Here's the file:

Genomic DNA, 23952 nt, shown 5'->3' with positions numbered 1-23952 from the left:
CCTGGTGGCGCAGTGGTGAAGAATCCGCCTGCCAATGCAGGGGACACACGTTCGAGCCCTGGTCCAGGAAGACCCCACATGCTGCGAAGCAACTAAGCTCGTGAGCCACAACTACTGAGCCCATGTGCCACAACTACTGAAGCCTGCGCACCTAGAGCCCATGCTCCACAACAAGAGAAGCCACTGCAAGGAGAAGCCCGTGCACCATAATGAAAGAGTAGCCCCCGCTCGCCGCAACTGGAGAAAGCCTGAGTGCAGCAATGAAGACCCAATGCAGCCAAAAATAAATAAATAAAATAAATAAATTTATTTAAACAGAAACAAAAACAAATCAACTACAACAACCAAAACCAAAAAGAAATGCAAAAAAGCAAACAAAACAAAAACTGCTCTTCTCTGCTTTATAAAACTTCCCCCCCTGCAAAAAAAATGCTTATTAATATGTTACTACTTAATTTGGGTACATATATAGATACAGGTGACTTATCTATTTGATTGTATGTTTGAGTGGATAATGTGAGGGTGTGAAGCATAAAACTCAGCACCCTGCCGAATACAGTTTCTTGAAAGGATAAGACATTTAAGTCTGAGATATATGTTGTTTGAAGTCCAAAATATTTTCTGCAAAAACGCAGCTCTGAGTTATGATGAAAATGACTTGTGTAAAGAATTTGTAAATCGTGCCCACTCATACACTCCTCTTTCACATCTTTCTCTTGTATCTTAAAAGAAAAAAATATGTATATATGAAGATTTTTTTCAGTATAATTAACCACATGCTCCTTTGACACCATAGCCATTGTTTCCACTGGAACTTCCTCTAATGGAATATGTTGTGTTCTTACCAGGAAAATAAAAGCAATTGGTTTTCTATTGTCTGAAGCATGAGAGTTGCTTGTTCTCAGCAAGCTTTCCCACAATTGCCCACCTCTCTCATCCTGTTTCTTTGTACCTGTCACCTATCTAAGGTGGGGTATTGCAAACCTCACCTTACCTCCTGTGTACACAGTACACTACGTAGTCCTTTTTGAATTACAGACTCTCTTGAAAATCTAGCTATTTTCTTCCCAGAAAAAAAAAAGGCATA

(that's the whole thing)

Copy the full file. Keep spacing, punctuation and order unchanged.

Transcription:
Genomic DNA, 23952 nt, shown 5'->3' with positions numbered 1-23952 from the left:
CCTGGTGGCGCAGTGGTGAAGAATCCGCCTGCCAATGCAGGGGACACACGTTCGAGCCCTGGTCCAGGAAGACCCCACATGCTGCGAAGCAACTAAGCTCGTGAGCCACAACTACTGAGCCCATGTGCCACAACTACTGAAGCCTGCGCACCTAGAGCCCATGCTCCACAACAAGAGAAGCCACTGCAAGGAGAAGCCCGTGCACCATAATGAAAGAGTAGCCCCCGCTCGCCGCAACTGGAGAAAGCCTGAGTGCAGCAATGAAGACCCAATGCAGCCAAAAATAAATAAATAAAATAAATAAATTTATTTAAACAGAAACAAAAACAAATCAACTACAACAACCAAAACCAAAAAGAAATGCAAAAAAGCAAACAAAACAAAAACTGCTCTTCTCTGCTTTATAAAACTTCCCCCCCTGCAAAAAAAATGCTTATTAATATGTTACTACTTAATTTGGGTACATATATAGATACAGGTGACTTATCTATTTGATTGTATGTTTGAGTGGATAATGTGAGGGTGTGAAGCATAAAACTCAGCACCCTGCCGAATACAGTTTCTTGAAAGGATAAGACATTTAAGTCTGAGATATATGTTGTTTGAAGTCCAAAATATTTTCTGCAAAAACGCAGCTCTGAGTTATGATGAAAATGACTTGTGTAAAGAATTTGTAAATCGTGCCCACTCATACACTCCTCTTTCACATCTTTCTCTTGTATCTTAAAAGAAAAAAATATGTATATATGAAGATTTTTTTCAGTATAATTAACCACATGCTCCTTTGACACCATAGCCATTGTTTCCACTGGAACTTCCTCTAATGGAATATGTTGTGTTCTTACCAGGAAAATAAAAGCAATTGGTTTTCTATTGTCTGAAGCATGAGAGTTGCTTGTTCTCAGCAAGCTTTCCCACAATTGCCCACCTCTCTCATCCTGTTTCTTTGTACCTGTCACCTATCTAAGGTGGGGTATTGCAAACCTCACCTTACCTCCTGTGTACACAGTACACTACGTAGTCCTTTTTGAATTACAGACTCTCTTGAAAATCTAGCTATTTTCTTCCCAGAAAAAAAAAAGGCATA